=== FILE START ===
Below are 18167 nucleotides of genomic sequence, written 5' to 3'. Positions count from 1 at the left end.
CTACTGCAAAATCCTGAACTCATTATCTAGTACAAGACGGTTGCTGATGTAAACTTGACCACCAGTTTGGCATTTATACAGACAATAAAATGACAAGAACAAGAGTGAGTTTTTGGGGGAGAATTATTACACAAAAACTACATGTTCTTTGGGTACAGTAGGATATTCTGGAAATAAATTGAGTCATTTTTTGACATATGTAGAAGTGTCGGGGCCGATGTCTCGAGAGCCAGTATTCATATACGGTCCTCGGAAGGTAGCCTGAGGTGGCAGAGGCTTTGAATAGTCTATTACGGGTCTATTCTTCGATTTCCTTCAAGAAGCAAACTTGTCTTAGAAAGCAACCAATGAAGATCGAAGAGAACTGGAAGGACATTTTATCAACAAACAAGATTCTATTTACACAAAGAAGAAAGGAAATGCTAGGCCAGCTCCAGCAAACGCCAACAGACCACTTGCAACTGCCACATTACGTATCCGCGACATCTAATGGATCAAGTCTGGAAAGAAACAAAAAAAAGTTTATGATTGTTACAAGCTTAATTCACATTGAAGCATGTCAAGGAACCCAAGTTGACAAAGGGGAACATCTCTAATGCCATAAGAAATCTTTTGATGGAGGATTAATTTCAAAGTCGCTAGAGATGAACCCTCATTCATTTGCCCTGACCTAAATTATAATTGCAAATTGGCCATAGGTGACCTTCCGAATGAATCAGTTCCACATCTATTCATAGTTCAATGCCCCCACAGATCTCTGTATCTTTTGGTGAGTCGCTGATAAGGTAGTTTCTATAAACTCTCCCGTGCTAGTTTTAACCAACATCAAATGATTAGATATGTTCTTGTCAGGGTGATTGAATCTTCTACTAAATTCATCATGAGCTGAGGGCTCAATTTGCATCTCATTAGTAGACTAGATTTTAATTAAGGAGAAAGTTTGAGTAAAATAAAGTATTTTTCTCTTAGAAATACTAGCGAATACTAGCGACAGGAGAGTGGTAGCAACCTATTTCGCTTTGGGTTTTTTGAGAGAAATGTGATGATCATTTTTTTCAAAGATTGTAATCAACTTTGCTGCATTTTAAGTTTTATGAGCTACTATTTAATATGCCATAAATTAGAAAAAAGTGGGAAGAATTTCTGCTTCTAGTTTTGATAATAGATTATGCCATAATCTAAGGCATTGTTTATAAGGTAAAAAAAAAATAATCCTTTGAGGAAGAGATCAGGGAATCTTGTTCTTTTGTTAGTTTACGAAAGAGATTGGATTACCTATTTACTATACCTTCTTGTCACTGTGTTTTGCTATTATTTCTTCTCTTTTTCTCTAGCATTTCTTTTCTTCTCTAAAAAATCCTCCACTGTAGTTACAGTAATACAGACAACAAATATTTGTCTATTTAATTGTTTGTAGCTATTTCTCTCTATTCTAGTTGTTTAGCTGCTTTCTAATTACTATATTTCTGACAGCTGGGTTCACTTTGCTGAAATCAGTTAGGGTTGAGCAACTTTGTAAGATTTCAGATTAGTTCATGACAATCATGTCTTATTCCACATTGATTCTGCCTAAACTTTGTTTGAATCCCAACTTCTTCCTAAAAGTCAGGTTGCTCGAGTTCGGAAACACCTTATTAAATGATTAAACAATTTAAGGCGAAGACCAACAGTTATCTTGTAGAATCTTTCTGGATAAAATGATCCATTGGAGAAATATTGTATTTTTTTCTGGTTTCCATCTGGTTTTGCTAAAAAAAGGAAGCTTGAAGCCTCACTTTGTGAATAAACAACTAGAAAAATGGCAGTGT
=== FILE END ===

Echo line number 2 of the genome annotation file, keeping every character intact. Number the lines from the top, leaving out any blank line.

CTACTGCAAAATCCTGAACTCATTATCTAGTACAAGACGGTTGCTGATGTAAACTTGACCACCAGTTTGGCATTTATACAGACAATAAAATGACAAGAACAAGAGTGAGTTTTTGGGGGAGAATTATTACACAAAAACTACATGTTCTTTGGGTACAGTAGGATATTCTGGAAATAAATTGAGTCATTTTTTGACATATGTAGAAGTGTCGGGGCCGATGTCTCGAGAGCCAGTATTCATATACGGTCCTCGGAAGGTAGCCTGAGGTGGCAGAGGCTTTGAATAGTCTATTACGGGTCTATTCTTCGATTTCCTTCAAGAAGCAAACTTGTCTTAGAAAGCAACCAATGAAGATCGAAGAGAACTGGAAGGACATTTTATCAACAAACAAGATTCTATTTACACAAAGAAGAAAGGAAATGCTAGGCCAGCTCCAGCAAACGCCAACAGACCACTTGCAACTGCCACATTACGTATCCGCGACATCTAATGGATCAAGTCTGGAAAGAAACAAAAAAAAGTTTATGATTGTTACAAGCTTAATTCACATTGAAGCATGTCAAGGAACCCAAGTTGACAAAGGGGAACATCTCTAATGCCATAAGAAATCTTTTGATGGAGGATTAATTTCAAAGTCGCTAGAGATGAACCCTCATTCATTTGCCCTGACCTAAATTATAATTGCAAATTGGCCATAGGTGACCTTCCGAATGAATCAGTTCCACATCTATTCATAGTTCAATGCCCCCACAGATCTCTGTATCTTTTGGTGAGTCGCTGATAAGGTAGTTTCTATAAACTCTCCCGTGCTAGTTTTAACCAACATCAAATGATTAGATATGTTCTTGTCAGGGTGATTGAATCTTCTACTAAATTCATCATGAGCTGAGGGCTCAATTTGCATCTCATTAGTAGACTAGATTTTAATTAAGGAGAAAGTTTGAGTAAAATAAAGTATTTTTCTCTTAGAAATACTAGCGAATACTAGCGACAGGAGAGTGGTAGCAACCTATTTCGCTTTGGGTTTTTTGAGAGAAATGTGATGATCATTTTTTTCAAAGATTGTAATCAACTTTGCTGCATTTTAAGTTTTATGAGCTACTATTTAATATGCCATAAATTAGAAAAAAGTGGGAAGAATTTCTGCTTCTAGTTTTGATAATAGATTATGCCATAATCTAAGGCATTGTTTATAAGGTAAAAAAAAAATAATCCTTTGAGGAAGAGATCAGGGAATCTTGTTCTTTTGTTAGTTTACGAAAGAGATTGGATTACCTATTTACTATACCTTCTTGTCACTGTGTTTTGCTATTATTTCTTCTCTTTTTCTCTAGCATTTCTTTTCTTCTCTAAAAAATCCTCCACTGTAGTTACAGTAATACAGACAACAAATATTTGTCTATTTAATTGTTTGTAGCTATTTCTCTCTATTCTAGTTGTTTAGCTGCTTTCTAATTACTATATTTCTGACAGCTGGGTTCACTTTGCTGAAATCAGTTAGGGTTGAGCAACTTTGTAAGATTTCAGATTAGTTCATGACAATCATGTCTTATTCCACATTGATTCTGCCTAAACTTTGTTTGAATCCCAACTTCTTCCTAAAAGTCAGGTTGCTCGAGTTCGGAAACACCTTATTAAATGATTAAACAATTTAAGGCGAAGACCAACAGTTATCTTGTAGAATCTTTCTGGATAAAATGATCCATTGGAGAAATATTGTATTTTTTTCTGGTTTCCATCTGGTTTTGCTAAAAAAAGGAAGCTTGAAGCCTCACTTTGTGAATAAACAACTAGAAAAATGGCAGTGT